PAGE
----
PRIVATE consumption and investment activities continued to drive Malaysia's economy, which in the third quarter grew 5.6 per cent, putting it on track to chart full-year growth of 5.5-6 per cent. The country's gross domestic product (GDP) had grown 6.5 per cent in the second quarter, and in the nine months to September averaged 6.1 per cent.
Household debt - a sizeable 87 per cent of GDP - continued to inch up, albeit at a moderated pace of 10.4 per cent. The risk of loan delinquency remained low, however, as households showed a sustained capacity to service their debts; impaired loans made up 1.2 per cent of total household borrowings.
The quality of loans has improved since Bank Negara issued guidelines requiring banks and other credit institutions to abide by more stringent lending criteria. Bank Negara governor Zeti Akhtar Aziz, presenting the third-quarter report card on Friday, noted, for instance, that the debt service ratio of half the new borrowers since July had fallen to a more prudent level of 40 per cent or less. Comparative figures are unavailable as the central bank began compiling more comprehensive data only in July.
What is evident is that the screws have been tightened, especially on non-bank financial intermediaries, or the so-called "shadow banking sector".
Between 2010 and 2012, before the introduction of macro prudential measures, personal financing loans rose by more than 20 per cent a year as borrowers lapped up the easy credit; this has now moderated to 4.2 per cent a year, Ms Zeti said.
Meanwhile, the banks have remained accessible to businesses, with domestic borrowing by the sector having risen 7.6 per cent in Q3.
During the quarter, home loans accounted for some 40 per cent of total loans, but the more stringent vetting of borrowers meant that three to four in 10 loan applications were rejected, to the dismay of builders.
But these changes have cooled the double-digit rise in home prices of recent years, as well as the purchase of multiple homes. In the past two quarters, home prices inched up 9.6 per cent, while the number of multiple-loan borrowers comprised about 3 per cent of total home loan borrowers.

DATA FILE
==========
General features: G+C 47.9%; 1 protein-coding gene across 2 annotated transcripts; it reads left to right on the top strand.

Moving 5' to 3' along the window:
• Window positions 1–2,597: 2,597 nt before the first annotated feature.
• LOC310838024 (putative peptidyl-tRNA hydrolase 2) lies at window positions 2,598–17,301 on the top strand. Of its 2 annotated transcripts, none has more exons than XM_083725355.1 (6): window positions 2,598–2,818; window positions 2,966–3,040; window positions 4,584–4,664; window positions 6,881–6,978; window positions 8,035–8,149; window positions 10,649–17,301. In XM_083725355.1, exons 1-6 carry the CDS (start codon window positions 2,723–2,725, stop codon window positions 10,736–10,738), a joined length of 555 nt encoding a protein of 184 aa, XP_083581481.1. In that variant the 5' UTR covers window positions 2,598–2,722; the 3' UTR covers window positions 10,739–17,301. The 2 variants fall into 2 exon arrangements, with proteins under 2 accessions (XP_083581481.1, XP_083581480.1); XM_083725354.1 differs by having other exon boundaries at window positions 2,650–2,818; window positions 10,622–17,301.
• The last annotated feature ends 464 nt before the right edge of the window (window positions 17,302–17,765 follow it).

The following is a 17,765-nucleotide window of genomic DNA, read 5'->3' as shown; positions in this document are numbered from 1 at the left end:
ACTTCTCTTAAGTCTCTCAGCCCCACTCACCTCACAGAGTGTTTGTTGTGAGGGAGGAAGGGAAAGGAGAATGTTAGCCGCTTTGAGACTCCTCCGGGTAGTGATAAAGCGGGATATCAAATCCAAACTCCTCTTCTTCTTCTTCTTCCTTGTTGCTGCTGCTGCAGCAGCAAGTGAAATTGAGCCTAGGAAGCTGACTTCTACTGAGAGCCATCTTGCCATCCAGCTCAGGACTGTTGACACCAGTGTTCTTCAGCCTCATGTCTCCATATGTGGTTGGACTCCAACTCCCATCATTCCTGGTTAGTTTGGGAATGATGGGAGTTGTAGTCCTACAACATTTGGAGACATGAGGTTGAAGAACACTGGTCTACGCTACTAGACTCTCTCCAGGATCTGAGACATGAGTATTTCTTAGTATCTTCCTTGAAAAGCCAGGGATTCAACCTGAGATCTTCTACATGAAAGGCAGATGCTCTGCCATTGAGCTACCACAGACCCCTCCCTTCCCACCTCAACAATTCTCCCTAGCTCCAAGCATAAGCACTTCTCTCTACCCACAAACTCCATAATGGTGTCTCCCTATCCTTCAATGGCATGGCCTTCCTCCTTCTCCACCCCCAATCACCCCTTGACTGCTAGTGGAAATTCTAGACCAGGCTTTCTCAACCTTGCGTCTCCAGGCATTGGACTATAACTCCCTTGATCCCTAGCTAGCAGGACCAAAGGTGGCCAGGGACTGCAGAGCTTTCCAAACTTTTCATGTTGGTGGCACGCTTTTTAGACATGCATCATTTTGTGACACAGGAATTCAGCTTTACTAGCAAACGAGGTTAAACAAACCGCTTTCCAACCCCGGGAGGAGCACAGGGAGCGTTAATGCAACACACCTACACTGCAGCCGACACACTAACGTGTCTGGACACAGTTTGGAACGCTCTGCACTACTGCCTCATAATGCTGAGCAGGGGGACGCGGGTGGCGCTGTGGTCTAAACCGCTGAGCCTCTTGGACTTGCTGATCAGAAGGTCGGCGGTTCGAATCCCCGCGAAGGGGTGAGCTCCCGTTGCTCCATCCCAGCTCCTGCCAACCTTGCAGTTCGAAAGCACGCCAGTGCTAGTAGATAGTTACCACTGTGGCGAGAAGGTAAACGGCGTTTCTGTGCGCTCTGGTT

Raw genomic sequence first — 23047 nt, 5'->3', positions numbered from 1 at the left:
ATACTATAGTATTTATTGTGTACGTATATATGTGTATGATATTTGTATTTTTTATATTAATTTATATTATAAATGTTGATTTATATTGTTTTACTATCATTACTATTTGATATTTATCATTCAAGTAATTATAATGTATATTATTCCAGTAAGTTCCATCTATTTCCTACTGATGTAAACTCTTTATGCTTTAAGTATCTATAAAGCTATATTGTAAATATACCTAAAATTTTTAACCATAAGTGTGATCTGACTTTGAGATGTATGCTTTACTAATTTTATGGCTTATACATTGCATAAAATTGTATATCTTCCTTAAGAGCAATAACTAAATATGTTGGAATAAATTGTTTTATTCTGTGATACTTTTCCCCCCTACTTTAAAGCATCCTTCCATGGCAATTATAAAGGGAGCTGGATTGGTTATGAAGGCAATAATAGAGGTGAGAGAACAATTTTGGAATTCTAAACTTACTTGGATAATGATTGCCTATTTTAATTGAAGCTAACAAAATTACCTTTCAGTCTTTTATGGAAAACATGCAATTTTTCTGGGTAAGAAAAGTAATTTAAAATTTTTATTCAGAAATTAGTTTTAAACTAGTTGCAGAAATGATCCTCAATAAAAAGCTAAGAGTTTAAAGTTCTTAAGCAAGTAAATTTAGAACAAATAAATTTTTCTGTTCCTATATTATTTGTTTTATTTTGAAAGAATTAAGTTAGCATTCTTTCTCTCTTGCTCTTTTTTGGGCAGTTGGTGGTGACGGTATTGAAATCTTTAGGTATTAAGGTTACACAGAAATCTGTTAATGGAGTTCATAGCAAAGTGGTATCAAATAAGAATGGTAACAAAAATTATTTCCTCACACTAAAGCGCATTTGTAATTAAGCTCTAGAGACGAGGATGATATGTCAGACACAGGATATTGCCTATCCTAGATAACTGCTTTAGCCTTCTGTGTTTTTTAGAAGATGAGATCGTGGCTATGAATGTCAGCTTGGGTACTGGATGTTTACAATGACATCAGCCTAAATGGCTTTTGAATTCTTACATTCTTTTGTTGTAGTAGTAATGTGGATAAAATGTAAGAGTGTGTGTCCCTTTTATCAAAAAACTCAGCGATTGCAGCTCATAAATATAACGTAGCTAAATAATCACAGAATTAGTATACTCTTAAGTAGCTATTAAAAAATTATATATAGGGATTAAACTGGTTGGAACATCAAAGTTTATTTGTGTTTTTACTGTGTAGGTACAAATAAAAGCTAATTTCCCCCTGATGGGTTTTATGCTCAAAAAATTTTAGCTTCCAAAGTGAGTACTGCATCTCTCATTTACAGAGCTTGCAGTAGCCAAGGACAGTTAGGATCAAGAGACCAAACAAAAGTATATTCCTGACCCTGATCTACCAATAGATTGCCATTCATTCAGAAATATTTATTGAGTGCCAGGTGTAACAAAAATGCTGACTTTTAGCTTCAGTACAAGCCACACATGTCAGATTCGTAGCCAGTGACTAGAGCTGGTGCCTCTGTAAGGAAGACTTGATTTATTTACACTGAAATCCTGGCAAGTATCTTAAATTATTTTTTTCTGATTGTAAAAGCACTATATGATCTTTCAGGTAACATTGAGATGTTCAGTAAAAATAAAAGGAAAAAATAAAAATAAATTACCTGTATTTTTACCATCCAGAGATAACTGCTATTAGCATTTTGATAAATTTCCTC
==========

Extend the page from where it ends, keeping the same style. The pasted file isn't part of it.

Asked about the rising contingent liabilities of the federal government - which stand at between 12 and 15 per cent of GDP - Ms Zeti maintained that this would not pose a risk to the economy; she added that Putrajaya was aware of this and was looking at ways to raise economic growth.
"As part of the management of the fiscal debt, there is a need to remain prudent in the debt position of the government and its contingent liabilities," she said, adding that many projects guaranteed by Putrajaya were considered viable and were regularly assessed.
In recent months, public anxiety over the ever-ballooning off-balance sheet amounts has mounted, given that a default could affect the country's sovereign ratings.
For huge infrastructure projects such as the Klang Valley MRT, the possible liabilities are viewed as acceptable. But the government has come under fire for contingent liabilities assumed for less transparent projects and agencies, including state investment agency/sovereign fund 1MDB, which posted a RM665 million (S$257 million) loss last year amid ballooning debts of RM42 billion.